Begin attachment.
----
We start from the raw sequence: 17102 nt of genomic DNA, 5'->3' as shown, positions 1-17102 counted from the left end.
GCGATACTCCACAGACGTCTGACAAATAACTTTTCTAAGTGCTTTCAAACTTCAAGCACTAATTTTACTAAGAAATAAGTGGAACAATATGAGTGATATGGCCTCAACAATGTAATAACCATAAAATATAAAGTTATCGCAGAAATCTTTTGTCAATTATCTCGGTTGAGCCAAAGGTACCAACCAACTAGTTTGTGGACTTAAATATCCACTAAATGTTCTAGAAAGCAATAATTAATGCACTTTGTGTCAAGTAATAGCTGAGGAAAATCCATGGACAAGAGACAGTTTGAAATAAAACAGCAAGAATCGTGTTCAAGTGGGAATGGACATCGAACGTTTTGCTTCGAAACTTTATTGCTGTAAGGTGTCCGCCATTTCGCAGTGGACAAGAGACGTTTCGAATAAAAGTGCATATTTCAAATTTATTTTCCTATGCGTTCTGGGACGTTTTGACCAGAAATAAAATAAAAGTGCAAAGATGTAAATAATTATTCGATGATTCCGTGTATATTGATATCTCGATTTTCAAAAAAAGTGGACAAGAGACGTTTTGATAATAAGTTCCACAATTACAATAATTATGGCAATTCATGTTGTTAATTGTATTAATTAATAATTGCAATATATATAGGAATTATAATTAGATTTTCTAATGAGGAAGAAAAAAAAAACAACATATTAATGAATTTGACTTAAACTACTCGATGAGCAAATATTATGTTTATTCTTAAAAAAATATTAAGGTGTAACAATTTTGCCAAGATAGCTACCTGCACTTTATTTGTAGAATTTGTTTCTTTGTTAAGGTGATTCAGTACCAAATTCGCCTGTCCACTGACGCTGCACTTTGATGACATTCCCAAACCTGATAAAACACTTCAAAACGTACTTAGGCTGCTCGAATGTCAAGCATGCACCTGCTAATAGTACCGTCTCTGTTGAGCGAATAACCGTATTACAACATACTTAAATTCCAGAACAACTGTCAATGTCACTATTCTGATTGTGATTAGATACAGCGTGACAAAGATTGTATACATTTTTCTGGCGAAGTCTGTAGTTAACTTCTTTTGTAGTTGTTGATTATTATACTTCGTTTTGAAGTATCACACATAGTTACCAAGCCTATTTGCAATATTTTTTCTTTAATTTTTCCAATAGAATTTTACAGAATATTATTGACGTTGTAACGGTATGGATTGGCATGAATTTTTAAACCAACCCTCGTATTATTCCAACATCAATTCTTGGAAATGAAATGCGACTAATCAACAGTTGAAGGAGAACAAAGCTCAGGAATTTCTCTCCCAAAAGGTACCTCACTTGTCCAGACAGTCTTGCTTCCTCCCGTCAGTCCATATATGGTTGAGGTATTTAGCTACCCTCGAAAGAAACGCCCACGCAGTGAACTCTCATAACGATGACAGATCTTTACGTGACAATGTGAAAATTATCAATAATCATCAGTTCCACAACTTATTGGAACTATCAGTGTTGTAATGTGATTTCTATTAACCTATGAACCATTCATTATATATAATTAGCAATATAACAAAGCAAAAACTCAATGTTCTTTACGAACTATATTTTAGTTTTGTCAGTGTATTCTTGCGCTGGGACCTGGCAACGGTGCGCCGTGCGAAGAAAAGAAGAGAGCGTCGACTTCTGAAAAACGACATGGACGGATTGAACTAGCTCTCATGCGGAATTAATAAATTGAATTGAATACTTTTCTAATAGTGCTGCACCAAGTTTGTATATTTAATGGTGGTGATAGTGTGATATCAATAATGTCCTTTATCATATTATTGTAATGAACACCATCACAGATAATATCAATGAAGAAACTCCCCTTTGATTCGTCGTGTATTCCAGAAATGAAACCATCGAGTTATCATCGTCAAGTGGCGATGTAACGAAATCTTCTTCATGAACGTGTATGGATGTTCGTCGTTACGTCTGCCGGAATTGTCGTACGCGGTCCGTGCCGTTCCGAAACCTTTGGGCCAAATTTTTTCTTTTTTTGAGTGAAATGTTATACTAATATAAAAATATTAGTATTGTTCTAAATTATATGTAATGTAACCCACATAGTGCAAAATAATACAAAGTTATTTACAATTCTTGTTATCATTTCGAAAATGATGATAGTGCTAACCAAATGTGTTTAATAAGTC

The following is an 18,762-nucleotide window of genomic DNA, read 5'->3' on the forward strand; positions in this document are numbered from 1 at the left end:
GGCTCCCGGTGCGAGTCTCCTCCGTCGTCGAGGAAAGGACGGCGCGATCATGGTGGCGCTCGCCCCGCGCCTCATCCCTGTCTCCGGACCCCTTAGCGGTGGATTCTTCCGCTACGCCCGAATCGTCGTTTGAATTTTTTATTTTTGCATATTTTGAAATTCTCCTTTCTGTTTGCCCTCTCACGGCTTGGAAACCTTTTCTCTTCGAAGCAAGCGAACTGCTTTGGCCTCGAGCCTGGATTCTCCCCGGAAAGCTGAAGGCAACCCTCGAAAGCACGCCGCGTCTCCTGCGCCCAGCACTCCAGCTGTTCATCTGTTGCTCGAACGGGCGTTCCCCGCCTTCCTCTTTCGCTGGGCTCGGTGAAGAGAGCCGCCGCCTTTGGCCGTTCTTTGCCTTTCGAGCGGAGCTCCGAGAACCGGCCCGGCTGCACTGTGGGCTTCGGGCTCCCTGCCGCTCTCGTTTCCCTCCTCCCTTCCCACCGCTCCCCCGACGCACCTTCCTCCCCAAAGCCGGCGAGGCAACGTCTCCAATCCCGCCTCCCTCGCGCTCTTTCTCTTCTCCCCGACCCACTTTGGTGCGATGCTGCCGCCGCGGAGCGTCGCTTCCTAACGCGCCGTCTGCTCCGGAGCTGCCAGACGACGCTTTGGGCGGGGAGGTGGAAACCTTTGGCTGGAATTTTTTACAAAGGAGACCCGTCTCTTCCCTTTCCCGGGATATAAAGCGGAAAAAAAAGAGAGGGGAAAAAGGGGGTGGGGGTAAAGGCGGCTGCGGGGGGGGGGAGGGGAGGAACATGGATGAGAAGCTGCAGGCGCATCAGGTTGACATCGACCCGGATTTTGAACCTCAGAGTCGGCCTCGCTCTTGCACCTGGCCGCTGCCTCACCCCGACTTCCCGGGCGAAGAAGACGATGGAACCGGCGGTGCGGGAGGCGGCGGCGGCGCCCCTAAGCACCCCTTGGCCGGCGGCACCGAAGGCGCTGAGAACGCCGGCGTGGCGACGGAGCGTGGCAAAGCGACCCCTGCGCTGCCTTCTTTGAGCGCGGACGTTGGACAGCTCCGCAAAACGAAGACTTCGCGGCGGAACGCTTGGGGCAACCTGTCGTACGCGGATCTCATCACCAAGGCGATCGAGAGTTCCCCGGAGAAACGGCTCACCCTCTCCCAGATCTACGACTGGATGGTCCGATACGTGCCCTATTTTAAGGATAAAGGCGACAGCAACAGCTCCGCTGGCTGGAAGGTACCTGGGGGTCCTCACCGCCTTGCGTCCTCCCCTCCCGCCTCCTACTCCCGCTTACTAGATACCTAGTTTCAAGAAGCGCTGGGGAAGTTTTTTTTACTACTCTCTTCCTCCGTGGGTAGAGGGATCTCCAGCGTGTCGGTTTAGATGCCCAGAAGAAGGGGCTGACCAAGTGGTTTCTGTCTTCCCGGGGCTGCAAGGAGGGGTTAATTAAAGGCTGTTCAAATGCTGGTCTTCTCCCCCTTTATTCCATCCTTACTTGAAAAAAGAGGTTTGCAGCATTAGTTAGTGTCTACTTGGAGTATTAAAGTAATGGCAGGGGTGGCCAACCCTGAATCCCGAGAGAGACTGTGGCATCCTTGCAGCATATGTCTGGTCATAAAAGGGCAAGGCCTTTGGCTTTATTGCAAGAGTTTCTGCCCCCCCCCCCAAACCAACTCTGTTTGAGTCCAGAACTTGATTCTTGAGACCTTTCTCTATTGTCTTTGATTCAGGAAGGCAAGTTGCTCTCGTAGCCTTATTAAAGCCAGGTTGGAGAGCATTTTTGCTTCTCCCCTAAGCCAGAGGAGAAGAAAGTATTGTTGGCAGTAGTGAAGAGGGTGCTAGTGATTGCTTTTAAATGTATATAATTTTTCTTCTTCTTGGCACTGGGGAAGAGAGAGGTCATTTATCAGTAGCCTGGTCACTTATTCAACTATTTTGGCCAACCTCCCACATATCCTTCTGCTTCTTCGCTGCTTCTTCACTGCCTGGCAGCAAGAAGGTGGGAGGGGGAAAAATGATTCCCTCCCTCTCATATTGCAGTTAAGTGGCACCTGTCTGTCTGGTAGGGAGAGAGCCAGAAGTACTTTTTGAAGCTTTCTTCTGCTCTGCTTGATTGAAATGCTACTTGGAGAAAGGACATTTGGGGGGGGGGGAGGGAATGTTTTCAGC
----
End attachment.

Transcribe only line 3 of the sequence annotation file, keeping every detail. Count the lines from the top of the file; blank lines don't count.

The following is an 18,762-nucleotide window of genomic DNA, read 5'->3' on the forward strand; positions in this document are numbered from 1 at the left end: